In-display fingerprint scanners may not be a common sight on budget smartphones just yet but they have become quite the norm when it comes to Android flagships. Apple has been granted a patent that describes a new technology that could allow the iPhone maker to include an in-display fingerprint sensor on its smartphones. The patent, which is titled “Methods of biometric imaging of input surfaces”, was filed by the company back in 2016 and has just been approved by the US Patent and Trademark Office (USPTO).
The patent describes the company’s invention around acoustic imaging system. It is unclear if the company will actually use the technology in a commercially available device as since 2016, Apple has moved its focus to Face ID instead of Touch ID.
The patent showcases “methods of biometric imaging of input surfaces”, which directly relate to an acoustic imaging system. Using this newly patented technique, a high-resolution image of an object can be mapped, in this case, a fingerprint. Since Apple has never used an in-display fingerprint scanner in any of its devices yet, this patent getting published may be a start.
As per the patent, an acoustic transducer is configured to generate acoustic outputs in response to a signal from a controller. The outputs may be in the form of mechanical waves or pulses, and they will be coded with the help of the controller.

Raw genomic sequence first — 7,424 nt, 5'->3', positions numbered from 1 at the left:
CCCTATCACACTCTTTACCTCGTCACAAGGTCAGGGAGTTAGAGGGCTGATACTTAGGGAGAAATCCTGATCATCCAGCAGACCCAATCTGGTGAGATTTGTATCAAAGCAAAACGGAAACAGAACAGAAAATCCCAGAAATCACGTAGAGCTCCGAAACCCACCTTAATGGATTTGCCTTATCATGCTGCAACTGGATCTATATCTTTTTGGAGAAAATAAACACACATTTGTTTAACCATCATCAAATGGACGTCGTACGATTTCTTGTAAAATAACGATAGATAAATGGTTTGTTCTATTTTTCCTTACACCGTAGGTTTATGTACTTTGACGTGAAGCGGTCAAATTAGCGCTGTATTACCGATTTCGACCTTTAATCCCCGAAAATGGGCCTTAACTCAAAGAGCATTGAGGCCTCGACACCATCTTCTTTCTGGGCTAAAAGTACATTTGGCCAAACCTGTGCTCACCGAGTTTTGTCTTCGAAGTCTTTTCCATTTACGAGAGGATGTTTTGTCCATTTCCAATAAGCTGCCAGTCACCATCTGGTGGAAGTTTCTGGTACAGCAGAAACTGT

To obtain the image of the fingerprint, the acoustic imaging system can use a multitude of techniques, including reflection, diffraction and transmission. Further notes from the patent state that the acoustic imaging system can also be used to map biometrically unique features of the fingers like size, shape and skin patterns.
The patent also aligns with Apple’s strategy of gathering more medical data of users and helping them stay fit through devices like Apple Watch. The technology is described as capable of recording vitals of a person like heart and respiration rates. Since the patent describes Apple adding an in-display fingerprint sensor does not mean that the company will be bringing one to an iPhone immediately.
In the past, Apple has received patent for several other technological features, which have never made it to a retail device. With Apple having set the future of iPhone into an all-screen device and Face ID becoming the de facto standard of authentication, there is a possibility that this patent only describes technological validity of such a feature. It could even be possible that Apple tried this technology around the launch of iPhone X but could not get it ready in time and then decided to go with Face ID instead.